Historic Game and Overlooked Award
From now until a winner of the Bill Masterton Memorial Trophy is awarded a few months from now, millions of words will be written and millions more will be spoken about this annual award to the NHL player who best personifies perseverance, sportsmanship and dedication to his game. Those words have special meaning for those who recall the sorrowful event that led to introduction of this award.
In Alberta, we’re guaranteed to hear and read that Connor McDavid of the Oilers deserves the honour because of his incredible effort in overcoming what might have been a career-ending knee injury. And that Calgary Flames captain Mike Giordano should win because he has overcome injury and does incredible things on the ice and in the community for the benefit of his team and his community.
The list of 31 candidates, all nominated by local media, was released on Tuesday and includes as many as a dozen who might have legitimate claims for the selection. Edmonton product Jay Bouwmeester, now 37, is the St. Louis Blues nominee and will get much support for his long and dignified career and the memory that quick use of a defibrillator was required to save him after he collapsed on the bench during a game last February.
Probably, the early leader is Bobby Ryan of the Ottawa Senators, who reached the NHL in 2005 as a second-overall choice by the Anaheim Ducks after surviving for years in a miserable and dangerous family situation. Another crisis was faced and defeated when he signed himself in as an alcoholic in dire need of aid, then came back to collect three goals in his first game after an absence of 104 days.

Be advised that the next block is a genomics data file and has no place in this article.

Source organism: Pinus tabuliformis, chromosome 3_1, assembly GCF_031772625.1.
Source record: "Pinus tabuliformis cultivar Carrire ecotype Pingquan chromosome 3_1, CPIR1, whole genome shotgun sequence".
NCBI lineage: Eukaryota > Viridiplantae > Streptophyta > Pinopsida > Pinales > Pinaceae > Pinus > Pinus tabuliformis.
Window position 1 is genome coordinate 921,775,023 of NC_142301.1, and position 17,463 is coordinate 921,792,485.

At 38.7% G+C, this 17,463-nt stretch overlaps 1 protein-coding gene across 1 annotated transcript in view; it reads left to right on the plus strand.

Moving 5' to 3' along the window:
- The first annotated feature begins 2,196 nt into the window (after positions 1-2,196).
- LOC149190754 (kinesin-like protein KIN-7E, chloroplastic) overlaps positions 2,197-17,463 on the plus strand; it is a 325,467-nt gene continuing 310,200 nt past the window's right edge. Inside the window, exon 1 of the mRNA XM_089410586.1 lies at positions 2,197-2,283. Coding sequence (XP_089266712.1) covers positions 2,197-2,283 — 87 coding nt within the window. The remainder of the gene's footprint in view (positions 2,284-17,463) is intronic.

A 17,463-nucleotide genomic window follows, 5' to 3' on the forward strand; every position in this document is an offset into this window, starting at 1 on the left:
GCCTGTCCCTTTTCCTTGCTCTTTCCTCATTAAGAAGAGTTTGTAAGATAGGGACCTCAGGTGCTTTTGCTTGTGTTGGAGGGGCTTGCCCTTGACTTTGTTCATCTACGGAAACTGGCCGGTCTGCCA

For those who see Masterton’s name only on this award, it is – and certainly should be – essential to realize he is the only NHL player to lose his life as the direct result of an incident during a game. He was a Minnesota North Stars rookie in 1968 when he attempted to split a pair of Oakland Seals (remember them?) defenders. Both defenders hit him at the same time. Masterton never regained consciousness and died in hospital 30 hours later.
No penalty was called and no serious investigation was launched. Masterton’s family understood that, in the words of one, “it could have happened to anybody.”
His too-brief career ended with four goals and eight assists. His first goal came in the opening game of the season and was the first in history for the expansion North Stars, where he signed after three brilliant years at the University of Denver.
A personal note: my job as an editor on the night shift at Canadian Press in Toronto prompted me to handle the story as it broke. From every imaginable area, there was an outbreak of sympathy. Also, there was an outbreak of calls for the mandatory use of helmets. Most players responded that they couldn’t possibly play well wearing helmets. League officials spoke almost in unison, saying the use of helmets would reduce fan interest; those who were thrilled to watch Guy Lafleur’s hair streaming behind him, for example, should not be forced to surrender such joy.
Eventually, good sense reigned. Helmets became the order of the day – but not until 1979. Any new player that season wore head protection but “grandfather” clauses were written for the comfort and convenience of those whose careers began without the headgear.
The last active player to function without a helmet was Craig MacTavish, whose consistent career – much of it with the Oilers – ended in 1997. MacT always insisted the game was safer before helmets were adopted. Bill Masterton did not get to vote on the question.
Local artist records original song for Remembrance Day with video showcasing Red Deer’s military history
Editor’s note: This article was published in 2020. It was extremely popular in the Central Alberta region so we wanted to circulate it again this year, now even more poignant with the war in Ukraine. The video uses many images that are familiar to Central Albertans and pays tribute to Central Alberta soldiers who have deployed internationally over the years.
This spring, a singer and songwriter friend of mine from Red Deer, Shelly Dion, came to me with a song idea that had, in her words, been “knocking around in my head for the past 30 years”. She said that she really wanted to pay her respects to the people who sacrificed their lives and livelihoods to go to war.